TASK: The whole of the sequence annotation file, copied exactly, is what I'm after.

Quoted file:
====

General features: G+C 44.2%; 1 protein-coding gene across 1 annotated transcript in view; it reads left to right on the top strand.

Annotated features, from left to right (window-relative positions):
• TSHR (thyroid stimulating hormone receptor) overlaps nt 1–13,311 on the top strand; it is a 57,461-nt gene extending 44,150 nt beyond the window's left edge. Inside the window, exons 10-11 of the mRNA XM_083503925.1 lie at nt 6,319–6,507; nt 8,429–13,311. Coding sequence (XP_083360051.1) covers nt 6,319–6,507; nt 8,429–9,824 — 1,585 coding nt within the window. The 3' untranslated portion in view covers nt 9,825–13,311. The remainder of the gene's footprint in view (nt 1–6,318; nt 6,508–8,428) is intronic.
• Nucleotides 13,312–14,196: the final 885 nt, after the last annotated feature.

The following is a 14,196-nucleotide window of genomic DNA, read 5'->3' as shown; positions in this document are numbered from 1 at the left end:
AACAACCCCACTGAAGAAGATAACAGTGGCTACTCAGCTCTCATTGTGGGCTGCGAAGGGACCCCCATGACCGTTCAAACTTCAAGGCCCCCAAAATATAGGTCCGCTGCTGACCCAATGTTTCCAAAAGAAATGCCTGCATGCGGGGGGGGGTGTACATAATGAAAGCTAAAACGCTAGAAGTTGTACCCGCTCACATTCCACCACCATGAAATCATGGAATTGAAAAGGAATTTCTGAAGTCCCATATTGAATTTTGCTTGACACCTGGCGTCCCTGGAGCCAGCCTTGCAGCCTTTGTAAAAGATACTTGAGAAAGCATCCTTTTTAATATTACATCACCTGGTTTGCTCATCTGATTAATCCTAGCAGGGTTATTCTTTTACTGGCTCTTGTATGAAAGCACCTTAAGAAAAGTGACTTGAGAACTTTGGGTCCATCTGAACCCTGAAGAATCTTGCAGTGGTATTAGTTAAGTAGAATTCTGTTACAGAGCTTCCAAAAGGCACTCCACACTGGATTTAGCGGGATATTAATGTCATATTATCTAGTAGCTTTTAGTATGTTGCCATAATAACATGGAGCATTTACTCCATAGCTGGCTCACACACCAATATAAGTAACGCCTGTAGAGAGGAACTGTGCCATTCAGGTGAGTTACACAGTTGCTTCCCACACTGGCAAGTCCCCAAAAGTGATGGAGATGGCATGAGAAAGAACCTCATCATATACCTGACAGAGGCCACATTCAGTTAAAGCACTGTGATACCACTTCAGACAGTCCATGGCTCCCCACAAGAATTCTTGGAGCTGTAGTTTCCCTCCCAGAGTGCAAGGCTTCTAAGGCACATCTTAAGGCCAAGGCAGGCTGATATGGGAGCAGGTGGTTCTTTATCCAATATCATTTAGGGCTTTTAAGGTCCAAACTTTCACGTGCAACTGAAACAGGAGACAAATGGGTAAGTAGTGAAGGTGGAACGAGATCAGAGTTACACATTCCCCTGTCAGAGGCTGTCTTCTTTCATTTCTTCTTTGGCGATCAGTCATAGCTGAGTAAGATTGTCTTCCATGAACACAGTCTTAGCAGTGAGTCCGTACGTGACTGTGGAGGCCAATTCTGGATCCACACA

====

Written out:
General features: G+C 44.2%; 1 protein-coding gene across 1 annotated transcript in view; it reads left to right on the top strand.

Annotated features, from left to right (window-relative positions):
• TSHR (thyroid stimulating hormone receptor) overlaps nt 1–13,311 on the top strand; it is a 57,461-nt gene extending 44,150 nt beyond the window's left edge. Inside the window, exons 10-11 of the mRNA XM_083503925.1 lie at nt 6,319–6,507; nt 8,429–13,311. Coding sequence (XP_083360051.1) covers nt 6,319–6,507; nt 8,429–9,824 — 1,585 coding nt within the window. The 3' untranslated portion in view covers nt 9,825–13,311. The remainder of the gene's footprint in view (nt 1–6,318; nt 6,508–8,428) is intronic.
• Nucleotides 13,312–14,196: the final 885 nt, after the last annotated feature.

The following is a 14,196-nucleotide window of genomic DNA, read 5'->3' as shown; positions in this document are numbered from 1 at the left end:
AACAACCCCACTGAAGAAGATAACAGTGGCTACTCAGCTCTCATTGTGGGCTGCGAAGGGACCCCCATGACCGTTCAAACTTCAAGGCCCCCAAAATATAGGTCCGCTGCTGACCCAATGTTTCCAAAAGAAATGCCTGCATGCGGGGGGGGGTGTACATAATGAAAGCTAAAACGCTAGAAGTTGTACCCGCTCACATTCCACCACCATGAAATCATGGAATTGAAAAGGAATTTCTGAAGTCCCATATTGAATTTTGCTTGACACCTGGCGTCCCTGGAGCCAGCCTTGCAGCCTTTGTAAAAGATACTTGAGAAAGCATCCTTTTTAATATTACATCACCTGGTTTGCTCATCTGATTAATCCTAGCAGGGTTATTCTTTTACTGGCTCTTGTATGAAAGCACCTTAAGAAAAGTGACTTGAGAACTTTGGGTCCATCTGAACCCTGAAGAATCTTGCAGTGGTATTAGTTAAGTAGAATTCTGTTACAGAGCTTCCAAAAGGCACTCCACACTGGATTTAGCGGGATATTAATGTCATATTATCTAGTAGCTTTTAGTATGTTGCCATAATAACATGGAGCATTTACTCCATAGCTGGCTCACACACCAATATAAGTAACGCCTGTAGAGAGGAACTGTGCCATTCAGGTGAGTTACACAGTTGCTTCCCACACTGGCAAGTCCCCAAAAGTGATGGAGATGGCATGAGAAAGAACCTCATCATATACCTGACAGAGGCCACATTCAGTTAAAGCACTGTGATACCACTTCAGACAGTCCATGGCTCCCCACAAGAATTCTTGGAGCTGTAGTTTCCCTCCCAGAGTGCAAGGCTTCTAAGGCACATCTTAAGGCCAAGGCAGGCTGATATGGGAGCAGGTGGTTCTTTATCCAATATCATTTAGGGCTTTTAAGGTCCAAACTTTCACGTGCAACTGAAACAGGAGACAAATGGGTAAGTAGTGAAGGTGGAACGAGATCAGAGTTACACATTCCCCTGTCAGAGGCTGTCTTCTTTCATTTCTTCTTTGGCGATCAGTCATAGCTGAGTAAGATTGTCTTCCATGAACACAGTCTTAGCAGTGAGTCCGTACGTGACTGTGGAGGCCAATTCTGGATCCACACA